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Factors affecting buying behaviour

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Factors affecting buying behaviour

  1. 1. A Take- Home Assignment for EC 50011 Market Planning in a Global Environment In considering the development of international consumer markets it is important to take into account factors influencing buying behaviour Submitted To Dr. Sushil Mohan University of Dundee Submitted On March 2012 By Luu Thi Huong Giang 120000829 Swapnil Mali 120004897 Katharina Weber 120006194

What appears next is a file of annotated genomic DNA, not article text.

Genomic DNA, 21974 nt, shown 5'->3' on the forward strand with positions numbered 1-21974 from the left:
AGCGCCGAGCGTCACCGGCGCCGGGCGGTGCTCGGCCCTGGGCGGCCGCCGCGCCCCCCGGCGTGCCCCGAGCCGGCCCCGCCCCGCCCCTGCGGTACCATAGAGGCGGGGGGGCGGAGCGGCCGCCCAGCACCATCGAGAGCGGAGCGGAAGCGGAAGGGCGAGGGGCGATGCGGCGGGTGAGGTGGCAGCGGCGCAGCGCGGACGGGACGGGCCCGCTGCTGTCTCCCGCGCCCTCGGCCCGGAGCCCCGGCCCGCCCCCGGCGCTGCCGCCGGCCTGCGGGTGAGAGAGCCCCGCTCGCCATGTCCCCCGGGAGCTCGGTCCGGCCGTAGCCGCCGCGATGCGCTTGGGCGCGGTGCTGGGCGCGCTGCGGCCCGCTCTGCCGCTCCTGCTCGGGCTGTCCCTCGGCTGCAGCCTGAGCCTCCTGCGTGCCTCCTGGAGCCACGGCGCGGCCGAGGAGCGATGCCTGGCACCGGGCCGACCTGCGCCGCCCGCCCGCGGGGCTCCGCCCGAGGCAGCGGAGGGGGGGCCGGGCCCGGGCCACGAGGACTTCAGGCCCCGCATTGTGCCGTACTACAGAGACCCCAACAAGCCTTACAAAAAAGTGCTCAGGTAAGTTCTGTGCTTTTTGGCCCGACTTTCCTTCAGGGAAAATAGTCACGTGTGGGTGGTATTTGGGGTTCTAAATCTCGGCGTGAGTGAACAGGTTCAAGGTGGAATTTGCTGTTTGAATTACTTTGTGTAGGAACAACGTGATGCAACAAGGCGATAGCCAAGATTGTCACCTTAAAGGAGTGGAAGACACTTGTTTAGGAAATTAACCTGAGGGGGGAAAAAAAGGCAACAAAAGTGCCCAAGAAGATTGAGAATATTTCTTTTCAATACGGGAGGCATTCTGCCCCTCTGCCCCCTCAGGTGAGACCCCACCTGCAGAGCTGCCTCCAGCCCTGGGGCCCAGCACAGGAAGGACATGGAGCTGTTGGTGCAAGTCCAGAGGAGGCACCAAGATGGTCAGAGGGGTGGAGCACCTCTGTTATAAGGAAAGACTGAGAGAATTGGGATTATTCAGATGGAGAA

2. 2. Contents List of figures 1. ... 2. Consumer market and consumer behaviour.....................................................................1 3. Factors influencing decision making.................................................................................2 3.1 Cultural influences....................................................................................................3 3.2 Social influences.........................................................................................................3 3.2.1 Reference groups............................................................................................3 3.2.2 Family influences............................................................................................4 3.2.3 Social class......................................................................................................4 3.3 Personal influences....................................................................................................4 3.4 Pschycological influences..........................................................................................6 3.5 Buyer...........................................................................................................................7 4. Conclusions...........................................................................................................................8 References...............................................................................................................................9 Appendix.................................................................................................................................11